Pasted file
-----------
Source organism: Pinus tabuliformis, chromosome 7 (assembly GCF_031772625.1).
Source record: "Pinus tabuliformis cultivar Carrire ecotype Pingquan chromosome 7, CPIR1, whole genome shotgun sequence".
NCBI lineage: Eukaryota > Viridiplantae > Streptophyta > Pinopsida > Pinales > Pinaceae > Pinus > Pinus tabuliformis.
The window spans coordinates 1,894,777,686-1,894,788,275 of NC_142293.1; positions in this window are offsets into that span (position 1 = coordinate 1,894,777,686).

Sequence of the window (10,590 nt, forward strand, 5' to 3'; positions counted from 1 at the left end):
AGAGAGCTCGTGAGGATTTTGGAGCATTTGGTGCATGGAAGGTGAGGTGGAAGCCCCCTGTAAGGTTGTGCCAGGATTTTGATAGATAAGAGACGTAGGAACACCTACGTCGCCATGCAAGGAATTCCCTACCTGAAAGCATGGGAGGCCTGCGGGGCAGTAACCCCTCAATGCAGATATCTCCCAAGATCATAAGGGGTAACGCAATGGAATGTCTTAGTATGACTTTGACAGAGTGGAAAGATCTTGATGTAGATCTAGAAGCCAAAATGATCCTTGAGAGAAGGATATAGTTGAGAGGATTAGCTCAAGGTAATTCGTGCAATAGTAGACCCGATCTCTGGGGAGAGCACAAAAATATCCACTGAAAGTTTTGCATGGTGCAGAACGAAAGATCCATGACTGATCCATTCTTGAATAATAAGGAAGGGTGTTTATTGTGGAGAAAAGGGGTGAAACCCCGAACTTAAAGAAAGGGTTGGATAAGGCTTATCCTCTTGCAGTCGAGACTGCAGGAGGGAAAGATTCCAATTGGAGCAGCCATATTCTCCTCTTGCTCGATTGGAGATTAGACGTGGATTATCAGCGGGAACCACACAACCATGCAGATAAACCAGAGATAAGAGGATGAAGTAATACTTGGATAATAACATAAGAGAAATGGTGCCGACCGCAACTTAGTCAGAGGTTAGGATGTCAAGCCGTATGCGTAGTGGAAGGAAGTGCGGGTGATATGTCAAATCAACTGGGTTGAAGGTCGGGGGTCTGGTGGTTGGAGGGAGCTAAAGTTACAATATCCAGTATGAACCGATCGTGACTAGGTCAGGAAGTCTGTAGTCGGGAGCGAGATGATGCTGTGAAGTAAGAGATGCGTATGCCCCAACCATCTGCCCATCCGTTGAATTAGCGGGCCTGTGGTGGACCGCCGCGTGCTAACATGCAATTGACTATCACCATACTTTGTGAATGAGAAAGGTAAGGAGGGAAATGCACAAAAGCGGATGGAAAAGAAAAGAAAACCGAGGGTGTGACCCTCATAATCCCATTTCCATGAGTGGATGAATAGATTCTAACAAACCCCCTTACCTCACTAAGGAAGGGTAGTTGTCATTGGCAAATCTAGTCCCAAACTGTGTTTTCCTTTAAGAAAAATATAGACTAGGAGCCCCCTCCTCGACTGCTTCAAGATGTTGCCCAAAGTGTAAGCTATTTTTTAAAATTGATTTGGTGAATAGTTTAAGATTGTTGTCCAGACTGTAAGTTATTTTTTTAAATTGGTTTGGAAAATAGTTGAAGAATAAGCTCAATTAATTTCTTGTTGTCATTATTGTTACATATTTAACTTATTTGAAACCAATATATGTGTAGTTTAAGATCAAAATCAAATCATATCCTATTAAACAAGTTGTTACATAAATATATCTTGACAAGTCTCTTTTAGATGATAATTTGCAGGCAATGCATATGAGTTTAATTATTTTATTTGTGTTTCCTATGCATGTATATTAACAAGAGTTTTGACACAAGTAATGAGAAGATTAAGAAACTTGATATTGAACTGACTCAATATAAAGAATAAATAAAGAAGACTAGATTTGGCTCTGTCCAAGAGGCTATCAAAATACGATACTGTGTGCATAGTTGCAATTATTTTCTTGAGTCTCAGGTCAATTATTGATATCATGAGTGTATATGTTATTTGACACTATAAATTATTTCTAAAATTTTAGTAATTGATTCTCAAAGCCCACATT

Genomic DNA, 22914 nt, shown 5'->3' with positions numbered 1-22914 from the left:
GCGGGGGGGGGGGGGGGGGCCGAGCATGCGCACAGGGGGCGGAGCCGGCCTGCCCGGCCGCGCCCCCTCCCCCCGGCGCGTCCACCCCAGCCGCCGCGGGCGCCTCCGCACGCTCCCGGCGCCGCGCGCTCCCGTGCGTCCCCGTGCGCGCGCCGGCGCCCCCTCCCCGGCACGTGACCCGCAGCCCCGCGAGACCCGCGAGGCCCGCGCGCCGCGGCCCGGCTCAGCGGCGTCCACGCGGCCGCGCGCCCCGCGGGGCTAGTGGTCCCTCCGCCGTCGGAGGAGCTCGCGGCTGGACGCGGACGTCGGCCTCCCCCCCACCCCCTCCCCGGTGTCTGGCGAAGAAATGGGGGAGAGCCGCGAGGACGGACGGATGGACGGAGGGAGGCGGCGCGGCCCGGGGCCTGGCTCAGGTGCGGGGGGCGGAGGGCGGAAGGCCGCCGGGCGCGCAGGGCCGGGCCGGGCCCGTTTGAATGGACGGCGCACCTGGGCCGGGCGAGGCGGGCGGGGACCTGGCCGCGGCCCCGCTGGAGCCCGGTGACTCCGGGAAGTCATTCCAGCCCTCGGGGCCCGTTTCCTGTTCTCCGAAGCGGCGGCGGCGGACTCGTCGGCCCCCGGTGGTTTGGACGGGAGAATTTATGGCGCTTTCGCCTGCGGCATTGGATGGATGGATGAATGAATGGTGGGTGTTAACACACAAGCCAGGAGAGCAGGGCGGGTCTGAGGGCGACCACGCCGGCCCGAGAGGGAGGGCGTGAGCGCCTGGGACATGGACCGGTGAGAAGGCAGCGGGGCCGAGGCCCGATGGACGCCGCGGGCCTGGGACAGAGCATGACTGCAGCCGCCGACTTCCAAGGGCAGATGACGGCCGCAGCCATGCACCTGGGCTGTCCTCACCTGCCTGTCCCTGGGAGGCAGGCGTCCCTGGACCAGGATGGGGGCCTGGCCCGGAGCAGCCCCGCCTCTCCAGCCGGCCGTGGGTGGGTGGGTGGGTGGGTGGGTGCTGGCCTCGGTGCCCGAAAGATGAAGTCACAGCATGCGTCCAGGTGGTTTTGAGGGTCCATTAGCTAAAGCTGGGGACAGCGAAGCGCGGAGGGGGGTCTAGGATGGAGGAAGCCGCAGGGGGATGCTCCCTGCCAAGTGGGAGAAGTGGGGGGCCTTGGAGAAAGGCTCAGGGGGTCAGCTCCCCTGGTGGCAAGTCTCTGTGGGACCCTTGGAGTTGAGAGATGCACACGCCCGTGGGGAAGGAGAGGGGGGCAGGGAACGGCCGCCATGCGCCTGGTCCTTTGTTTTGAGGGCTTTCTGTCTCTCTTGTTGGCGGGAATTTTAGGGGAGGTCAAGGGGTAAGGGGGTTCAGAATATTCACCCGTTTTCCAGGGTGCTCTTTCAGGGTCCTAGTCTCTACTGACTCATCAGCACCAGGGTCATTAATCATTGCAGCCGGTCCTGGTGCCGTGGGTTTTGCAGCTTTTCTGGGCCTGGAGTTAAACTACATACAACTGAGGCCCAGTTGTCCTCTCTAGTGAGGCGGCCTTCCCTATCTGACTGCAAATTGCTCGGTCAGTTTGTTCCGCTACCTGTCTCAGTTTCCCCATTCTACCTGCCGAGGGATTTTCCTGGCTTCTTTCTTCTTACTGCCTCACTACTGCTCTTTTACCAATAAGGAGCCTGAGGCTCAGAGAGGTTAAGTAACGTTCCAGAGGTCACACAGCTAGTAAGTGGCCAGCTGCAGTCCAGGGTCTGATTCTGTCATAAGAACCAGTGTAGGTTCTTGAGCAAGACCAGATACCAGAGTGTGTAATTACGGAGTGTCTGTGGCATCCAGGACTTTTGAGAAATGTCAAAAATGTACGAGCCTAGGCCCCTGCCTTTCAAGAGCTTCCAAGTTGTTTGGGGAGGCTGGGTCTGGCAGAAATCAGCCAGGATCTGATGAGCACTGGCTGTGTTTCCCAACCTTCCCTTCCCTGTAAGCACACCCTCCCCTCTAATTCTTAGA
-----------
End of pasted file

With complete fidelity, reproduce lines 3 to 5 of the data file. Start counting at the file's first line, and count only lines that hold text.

NCBI lineage: Eukaryota > Viridiplantae > Streptophyta > Pinopsida > Pinales > Pinaceae > Pinus > Pinus tabuliformis.
The window spans coordinates 1,894,777,686-1,894,788,275 of NC_142293.1; positions in this window are offsets into that span (position 1 = coordinate 1,894,777,686).

Sequence of the window (10,590 nt, forward strand, 5' to 3'; positions counted from 1 at the left end):